Breaking it off

Ending relationships requires critically thought-out plan

Meghan Harris | Staff Writer

breakupPhoto art by Gabrielle Stichweh

It ends tonight.

Whether it’s disguised as just a “break” or ends with a blunt text message, the days before the deed is done are vital to a breakup, according to junior Jonathan Conzet.

“The decision to break up with someone does not and should not come quickly under any circumstances,” Conzet said. “Time tells. It has to be thought through as something more than just an ‘I’m bored’ or ‘I think I like someone else’ situation.”

While constant fighting may be balanced out by love, senior Addy Miklos said the happiness of both parties is a major factor while contemplating the breakup.

“I consider a lot of factors when I break up with someone, but I always ask myself a question before breaking up with someone: am I happy with this person?” Miklos said. “Regardless of how much I care about the significant other and their feelings, no relationship can work out unless both people are completely happy.”

According to Conzet, the decision to break up is considered weeks to months before the big day.

“I think that break ups are contemplated over a pretty good chunk of time, maybe somewhere in a time period of weeks to months,” Conzet said. “Whether people recognize it or not, they are typically thinking about a breakup for a good amount of time before the day or week that they ‘suddenly’ decide it needs to happen.”

Although there is no such thing as a painless breakup, senior Jack Howard said that there are a few ways to cushion the blow.

“There’s no perfect way to break up with someone,” Howard said. “No matter what happens, someone will almost always be hurt in some way, and that is unavoidable. But I believe there are ways to minimize the damage, such as always being respectful and never leading the person on.”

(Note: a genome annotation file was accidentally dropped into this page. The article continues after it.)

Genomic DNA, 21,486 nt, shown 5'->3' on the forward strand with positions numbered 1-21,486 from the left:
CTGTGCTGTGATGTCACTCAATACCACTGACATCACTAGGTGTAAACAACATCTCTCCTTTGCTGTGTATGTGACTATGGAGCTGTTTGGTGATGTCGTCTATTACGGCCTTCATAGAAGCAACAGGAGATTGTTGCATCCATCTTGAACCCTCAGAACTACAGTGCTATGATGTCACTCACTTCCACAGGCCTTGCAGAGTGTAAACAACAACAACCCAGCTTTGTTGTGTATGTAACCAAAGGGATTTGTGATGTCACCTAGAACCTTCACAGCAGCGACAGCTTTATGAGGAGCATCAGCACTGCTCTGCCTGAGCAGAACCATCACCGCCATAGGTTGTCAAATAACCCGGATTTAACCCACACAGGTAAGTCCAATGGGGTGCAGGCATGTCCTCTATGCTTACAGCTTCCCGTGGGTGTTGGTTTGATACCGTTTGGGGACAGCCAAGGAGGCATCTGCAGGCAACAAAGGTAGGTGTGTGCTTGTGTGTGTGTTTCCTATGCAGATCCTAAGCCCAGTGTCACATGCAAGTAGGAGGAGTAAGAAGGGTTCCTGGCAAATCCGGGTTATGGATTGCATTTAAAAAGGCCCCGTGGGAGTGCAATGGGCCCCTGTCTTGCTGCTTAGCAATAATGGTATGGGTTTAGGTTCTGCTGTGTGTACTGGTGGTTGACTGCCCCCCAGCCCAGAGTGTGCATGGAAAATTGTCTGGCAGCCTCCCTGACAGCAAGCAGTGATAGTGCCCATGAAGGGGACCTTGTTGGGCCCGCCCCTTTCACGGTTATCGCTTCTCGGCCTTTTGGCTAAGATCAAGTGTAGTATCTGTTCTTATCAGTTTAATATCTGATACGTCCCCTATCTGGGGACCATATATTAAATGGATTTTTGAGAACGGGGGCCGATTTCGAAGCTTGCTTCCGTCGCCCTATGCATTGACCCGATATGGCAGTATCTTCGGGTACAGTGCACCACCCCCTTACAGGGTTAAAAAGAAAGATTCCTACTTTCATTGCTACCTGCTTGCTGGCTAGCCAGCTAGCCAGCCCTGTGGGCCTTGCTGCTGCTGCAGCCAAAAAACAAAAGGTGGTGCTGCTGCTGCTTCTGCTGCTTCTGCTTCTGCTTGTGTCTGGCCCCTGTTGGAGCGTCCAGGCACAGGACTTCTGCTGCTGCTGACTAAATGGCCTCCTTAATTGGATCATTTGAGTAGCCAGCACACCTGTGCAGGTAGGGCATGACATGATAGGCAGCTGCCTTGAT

According to Miklos, simulating the potential breakup to minimize mistakes is a vital step in the breakup process.

“The first step is to be absolutely sure that breaking up is the best option,” Miklos said. “Then I practice the breakup by role playing with a friend. If I don’t, I might not be prepared and end up staying in the toxic relationship.”

While the days leading up to a breakup may not be perfectly planned out, Conzet said that relationships typically die out in the same fashion.

“Often times, the steps that are taken towards breakups aren’t necessarily intentional but they are typically uniform,” Conzet said. “Starting usually with a lowered amount of communication and a feeling of less enjoyment when time is spent. As time goes on, you and/or the other person will feel less obligated to be around each other or even not want to be around one another. And then it just comes down to one person deciding that things need to be changed and that the time has come.”

According to Howard, severing ties is less painful than drawing out a relationship headed for turmoil. “Leading someone on is about the worst thing you can do,” Howard said. “It’s lazy, it’s a copout, and it’s just plain disrespectful. Get some guts and tell the person as soon as you can. It will avoid a lot of hurt feelings and wasted time.”

According to Miklos the breakup technique should correlate to the way the relationship started.

“I have a pretty specific method of how I go through the process of breaking up with someone,” Miklos said. “If a boy asked me out over text, I would break up with him over text. If he asked me out in person, I would break up with him in person. I feel like that’s courteous.”

While it may seem easier to end it over text, Howard said if the person was worthy of a relationship, they’re worthy of an official breakup.

“Our generation seems to have this misguided belief that texting is the same as face-to-face contact, and it’s not, at all,” Howard said. “[If] this person was special enough and meant enough for you to consider being in a relationship with him or her, then they absolutely deserve an in-person breakup.” When planning where to put the plan into action, Miklos said it is important to have an escape route.

“I pick a place to meet that I can escape quickly after ‘the talk’,” Miklos said. “For instance, if I invite him over to my house, then he might guilt me into taking him back. That’s not a feasible option, especially when I’m at the end of my wire with this guy.”

According to Howard, the key to a civil break up is respect.

“Be the bigger person,” Howard said. “Put yourself in the other person’s shoes, and imagine how they would want things to end. Above all, respect is the way to go.”